A third gracious lamp gave me a glimpse of her figure, huddled back among her draperies, and I guessed her to be about of medium height. A fourth lamp showed me her hands, small, firm, white; also I could catch a glimpse of her arm, as it lay outstretched, her fingers clasping a fan. So I knew her arms were round and taper, hence all her limbs and figure finely molded, because nature does not do such things by halves, and makes no bungles in her symmetry of contour when she plans a noble specimen of humanity. Here was a noble specimen of what woman may be.

On the whole, as I must confess, I sighed rather comfortably at the fifth street lamp; for, if my chief must intrust to me adventures of a dark night—adventures leading to closed carriages and strange companions—I had far liefer it should be some such woman as this. I was not in such a hurry to ask again how I might be of service. In fact, being somewhat surprised and somewhat pleased, I remained silent now for a time, and let matters adjust themselves; which is not a bad course for any one similarly engaged.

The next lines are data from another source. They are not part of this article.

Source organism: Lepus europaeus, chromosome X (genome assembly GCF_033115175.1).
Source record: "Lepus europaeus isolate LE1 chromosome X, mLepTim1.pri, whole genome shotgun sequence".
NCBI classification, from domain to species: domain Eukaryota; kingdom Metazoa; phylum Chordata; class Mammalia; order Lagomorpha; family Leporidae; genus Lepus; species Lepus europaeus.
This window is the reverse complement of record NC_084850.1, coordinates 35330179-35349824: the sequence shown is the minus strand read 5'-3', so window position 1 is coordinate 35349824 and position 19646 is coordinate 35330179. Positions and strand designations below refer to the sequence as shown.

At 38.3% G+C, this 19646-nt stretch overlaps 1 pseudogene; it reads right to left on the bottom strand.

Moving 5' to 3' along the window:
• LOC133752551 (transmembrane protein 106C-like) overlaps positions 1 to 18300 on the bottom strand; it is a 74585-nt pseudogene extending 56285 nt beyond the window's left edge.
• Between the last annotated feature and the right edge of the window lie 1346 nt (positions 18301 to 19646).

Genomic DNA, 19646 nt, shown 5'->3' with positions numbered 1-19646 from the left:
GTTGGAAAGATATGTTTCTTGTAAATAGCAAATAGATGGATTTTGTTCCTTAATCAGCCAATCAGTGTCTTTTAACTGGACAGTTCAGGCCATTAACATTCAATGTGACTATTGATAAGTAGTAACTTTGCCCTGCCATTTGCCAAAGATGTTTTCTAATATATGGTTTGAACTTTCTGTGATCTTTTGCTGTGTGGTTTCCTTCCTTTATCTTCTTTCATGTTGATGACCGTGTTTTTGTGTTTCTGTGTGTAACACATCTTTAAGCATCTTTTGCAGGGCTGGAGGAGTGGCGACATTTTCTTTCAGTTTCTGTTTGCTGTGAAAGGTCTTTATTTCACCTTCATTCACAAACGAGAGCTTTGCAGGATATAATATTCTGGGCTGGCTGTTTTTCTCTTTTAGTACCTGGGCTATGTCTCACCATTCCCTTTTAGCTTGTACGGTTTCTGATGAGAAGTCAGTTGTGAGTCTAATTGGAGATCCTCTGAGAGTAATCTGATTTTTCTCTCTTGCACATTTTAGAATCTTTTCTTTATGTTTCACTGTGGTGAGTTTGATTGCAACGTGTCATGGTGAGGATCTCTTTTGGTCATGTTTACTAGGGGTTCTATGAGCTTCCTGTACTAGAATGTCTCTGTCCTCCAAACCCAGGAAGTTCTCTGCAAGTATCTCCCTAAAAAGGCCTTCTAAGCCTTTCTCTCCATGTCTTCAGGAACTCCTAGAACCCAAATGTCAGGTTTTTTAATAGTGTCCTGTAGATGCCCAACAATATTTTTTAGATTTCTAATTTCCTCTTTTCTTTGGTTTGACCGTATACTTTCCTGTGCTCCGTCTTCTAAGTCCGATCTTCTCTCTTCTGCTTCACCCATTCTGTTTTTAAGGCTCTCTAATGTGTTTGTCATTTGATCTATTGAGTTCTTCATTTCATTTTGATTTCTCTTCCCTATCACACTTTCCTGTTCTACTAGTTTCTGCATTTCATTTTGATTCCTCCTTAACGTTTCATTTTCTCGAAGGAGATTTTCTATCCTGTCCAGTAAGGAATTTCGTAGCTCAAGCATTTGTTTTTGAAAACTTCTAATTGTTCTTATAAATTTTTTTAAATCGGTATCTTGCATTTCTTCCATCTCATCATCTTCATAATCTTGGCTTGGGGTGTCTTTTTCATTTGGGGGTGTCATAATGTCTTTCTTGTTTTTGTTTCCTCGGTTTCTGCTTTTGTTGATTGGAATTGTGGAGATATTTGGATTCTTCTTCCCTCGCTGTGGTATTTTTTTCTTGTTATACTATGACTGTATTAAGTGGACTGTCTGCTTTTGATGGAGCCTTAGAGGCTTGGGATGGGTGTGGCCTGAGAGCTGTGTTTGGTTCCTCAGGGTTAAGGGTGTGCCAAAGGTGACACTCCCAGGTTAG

She turned toward me at last, deliberately, her fan against her lips, studying me. And I did as much, taking such advantage as I could of the passing street lamps. Then, all at once, without warning or apology, she smiled, showing very even and white teeth.

She smiled. There came to me from the purple-colored shadows some sort of deep perfume, strange to me. I frown at the description of such things and such emotions, but I swear that as I sat there, a stranger, not four minutes in companionship with this other stranger, I felt swim up around me some sort of amber shadow, edged with purple—the shadow, as I figured it then, being this perfume, curious and alluring!